Thursday, October 24, 2013

Your Child's School Report

How user-friendly is your child’s school report? One of the reasons behind introducing National Standards in New Zealand was to ensure school reports were easy to understand.

The School Report’s Structure
The report should include:
·        your child’s progress in relation to the standards;
·        your child’s progress in relation to their own goals;
·        recommended steps to support your child’s learning.

If you have a child in years 1 through to 8, the report will cover aspects:
1.      measured against the targets set out in the National Standards, namely:
·        Reading (fluency, understanding);
·        Writing (creativity, spelling, punctuation);
·        Maths;
2.      not measured against the National Standards, such as:
·        Science and Technology;
·        Health and Physical Wellbeing;
·        Key Competencies (works well with others, actively contributes to the class, asks questions).

The report will indicate whether your child is achieving Below, At, or Above expectations. Some schools also have the categories Well Below and Well Above to provide more detailed feedback. 

Want to find out more about learning styles and how to give your child the best chance of getting good results? Then email us with your specific questions on

Friday, October 18, 2013

About class sizes....

In his book, "David and Goliath", Malcolm Gladwell postulates that small class sizes aren't necessarily the best thing for students and their learning outcomes. This doesn't mean larger class sizes are better. The author simply states that just as there is a class size that's too large, there's also a class size that may be too small.

Small classes mean individual attention, but they also mean a lack of a certain energy, variety of opinions, momentum to undertake large projects.

Ultimately, it all comes down to the individual child's learning style. Check it today at Creative Learning.

Friday, October 04, 2013

Technology At School - Good or Should We Think Again?

Schools all over New Zealand, Australia, Europe and USA are doing it: making tablet computers compulsory for students, ordering smart boards, redesigning classrooms into e-learning centres. It’s cool. It’s trendy. It simulates the future workplace.

But is it for everybody?

By its very nature, e-learning is best suited to highly visual people, because of the wealth of imagery offered by the computer: text, pictures and diagrams, graphs, photos, videos. Please note that we distinguish the following types of visual learners: visual (pictures), visual (reading), visual (internal). While the former two styles are well suited to online learning, the latter one, which relies on forming images in one’s mind, is neutrally suited to online learning (i.e., it is neither enhanced nor limited by the use of computers).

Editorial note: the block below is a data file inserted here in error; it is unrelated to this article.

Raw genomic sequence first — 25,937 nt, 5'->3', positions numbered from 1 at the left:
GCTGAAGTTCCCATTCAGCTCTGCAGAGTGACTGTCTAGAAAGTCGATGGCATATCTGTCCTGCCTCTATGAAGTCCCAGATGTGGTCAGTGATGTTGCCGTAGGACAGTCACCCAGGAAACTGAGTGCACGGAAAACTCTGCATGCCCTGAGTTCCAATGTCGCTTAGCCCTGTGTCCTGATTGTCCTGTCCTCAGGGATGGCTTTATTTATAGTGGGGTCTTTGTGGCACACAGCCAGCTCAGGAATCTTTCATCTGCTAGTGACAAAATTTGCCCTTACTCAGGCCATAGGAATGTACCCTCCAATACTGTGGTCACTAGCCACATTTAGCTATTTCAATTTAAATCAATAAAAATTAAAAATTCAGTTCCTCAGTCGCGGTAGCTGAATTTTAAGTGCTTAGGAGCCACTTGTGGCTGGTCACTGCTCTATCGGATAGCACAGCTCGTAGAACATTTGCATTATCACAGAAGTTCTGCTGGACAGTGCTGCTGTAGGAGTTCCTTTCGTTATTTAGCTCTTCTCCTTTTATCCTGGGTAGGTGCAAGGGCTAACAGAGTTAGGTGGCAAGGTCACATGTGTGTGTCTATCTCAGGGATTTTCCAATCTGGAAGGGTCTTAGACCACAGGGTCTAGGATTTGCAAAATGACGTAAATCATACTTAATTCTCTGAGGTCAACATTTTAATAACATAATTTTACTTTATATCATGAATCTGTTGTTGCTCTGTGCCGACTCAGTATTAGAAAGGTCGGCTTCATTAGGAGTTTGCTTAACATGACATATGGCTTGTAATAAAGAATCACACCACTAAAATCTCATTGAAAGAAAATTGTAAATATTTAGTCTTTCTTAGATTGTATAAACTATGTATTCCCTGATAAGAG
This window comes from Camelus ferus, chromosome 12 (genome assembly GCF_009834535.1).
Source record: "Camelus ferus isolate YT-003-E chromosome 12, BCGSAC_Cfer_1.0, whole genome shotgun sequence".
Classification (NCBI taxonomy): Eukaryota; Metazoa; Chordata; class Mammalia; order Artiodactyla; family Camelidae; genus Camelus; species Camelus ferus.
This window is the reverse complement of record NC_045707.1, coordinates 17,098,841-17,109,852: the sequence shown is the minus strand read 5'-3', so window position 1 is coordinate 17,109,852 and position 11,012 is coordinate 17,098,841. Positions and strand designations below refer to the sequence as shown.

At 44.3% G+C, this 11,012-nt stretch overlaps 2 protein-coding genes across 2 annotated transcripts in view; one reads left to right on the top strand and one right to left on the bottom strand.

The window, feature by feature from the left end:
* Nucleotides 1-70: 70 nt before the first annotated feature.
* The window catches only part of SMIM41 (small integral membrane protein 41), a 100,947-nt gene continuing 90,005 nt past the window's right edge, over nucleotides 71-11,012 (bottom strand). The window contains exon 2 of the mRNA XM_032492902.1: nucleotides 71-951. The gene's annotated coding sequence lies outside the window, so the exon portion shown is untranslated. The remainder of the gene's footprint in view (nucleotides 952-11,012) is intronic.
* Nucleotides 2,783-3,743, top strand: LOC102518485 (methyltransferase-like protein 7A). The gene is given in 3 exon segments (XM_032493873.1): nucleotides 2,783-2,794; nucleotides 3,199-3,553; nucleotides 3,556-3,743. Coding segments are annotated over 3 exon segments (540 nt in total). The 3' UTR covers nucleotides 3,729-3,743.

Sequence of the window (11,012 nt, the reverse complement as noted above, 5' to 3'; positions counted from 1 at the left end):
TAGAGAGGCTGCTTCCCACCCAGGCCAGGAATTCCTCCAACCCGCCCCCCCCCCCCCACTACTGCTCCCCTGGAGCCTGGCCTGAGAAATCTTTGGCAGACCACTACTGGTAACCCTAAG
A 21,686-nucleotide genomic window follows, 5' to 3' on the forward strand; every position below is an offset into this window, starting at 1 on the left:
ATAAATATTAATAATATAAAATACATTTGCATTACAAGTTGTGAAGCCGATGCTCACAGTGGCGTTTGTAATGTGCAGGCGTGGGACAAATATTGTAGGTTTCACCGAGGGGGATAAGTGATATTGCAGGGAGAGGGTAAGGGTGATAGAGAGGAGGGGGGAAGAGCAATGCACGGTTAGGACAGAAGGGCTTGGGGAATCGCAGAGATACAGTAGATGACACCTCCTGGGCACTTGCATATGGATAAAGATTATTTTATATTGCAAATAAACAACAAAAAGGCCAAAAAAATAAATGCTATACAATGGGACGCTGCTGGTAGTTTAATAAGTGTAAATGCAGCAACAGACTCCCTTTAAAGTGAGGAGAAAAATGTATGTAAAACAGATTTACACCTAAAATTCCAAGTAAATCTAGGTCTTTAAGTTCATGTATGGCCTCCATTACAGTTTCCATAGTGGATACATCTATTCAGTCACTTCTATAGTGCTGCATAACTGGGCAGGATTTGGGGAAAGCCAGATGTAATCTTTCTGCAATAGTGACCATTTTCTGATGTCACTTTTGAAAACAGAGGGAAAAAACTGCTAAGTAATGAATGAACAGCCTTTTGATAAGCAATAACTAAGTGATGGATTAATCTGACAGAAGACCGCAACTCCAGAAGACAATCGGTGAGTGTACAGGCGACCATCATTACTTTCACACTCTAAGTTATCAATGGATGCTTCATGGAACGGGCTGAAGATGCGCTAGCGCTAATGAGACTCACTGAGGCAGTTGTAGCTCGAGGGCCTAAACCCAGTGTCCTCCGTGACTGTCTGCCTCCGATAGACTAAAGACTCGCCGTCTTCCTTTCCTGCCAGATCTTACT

Auditory (listening) learners can be accommodated if the online-learning course uses recorded speech and sound-effects (such as pings). Externally auditory learners who need to discuss the learnt material can be accommodated by using voice chat facilities.

Tactile learners are disadvantaged, although their need can be partially satisfied by touch-pads, mice and/or touch-screens. For the tactile learners, online-learning can be further enhanced by having to match pieces of a puzzle on the screen or match questions and answers using the drag-and-drop technique. Such students can also be encouraged to make their own memory aids offline, such as sculptures of molecules or board games depicting new topics.

The real challenge, however, comes with externally kinesthetic learners who need to move around and learn with their whole bodies. Because they rely on real experiences as the most effective way of assimilating information, online-learning is not ideally suited to this type of learner. To enhance their retention and enjoyment of information intake, the online-learning course should offer off-line projects to enhance the online sessions. These learners need to get away from the computer, move their body and DO something with the information they have just received via the screen. Learning sessions for these students will only be successful (and hopefully lead to understanding, skills, competencies, and knowledge) when they have physically experienced and/or actively ‘done’ something during the learning process.

Is your child visual, auditory, tactile or kinesthetic? Find out today.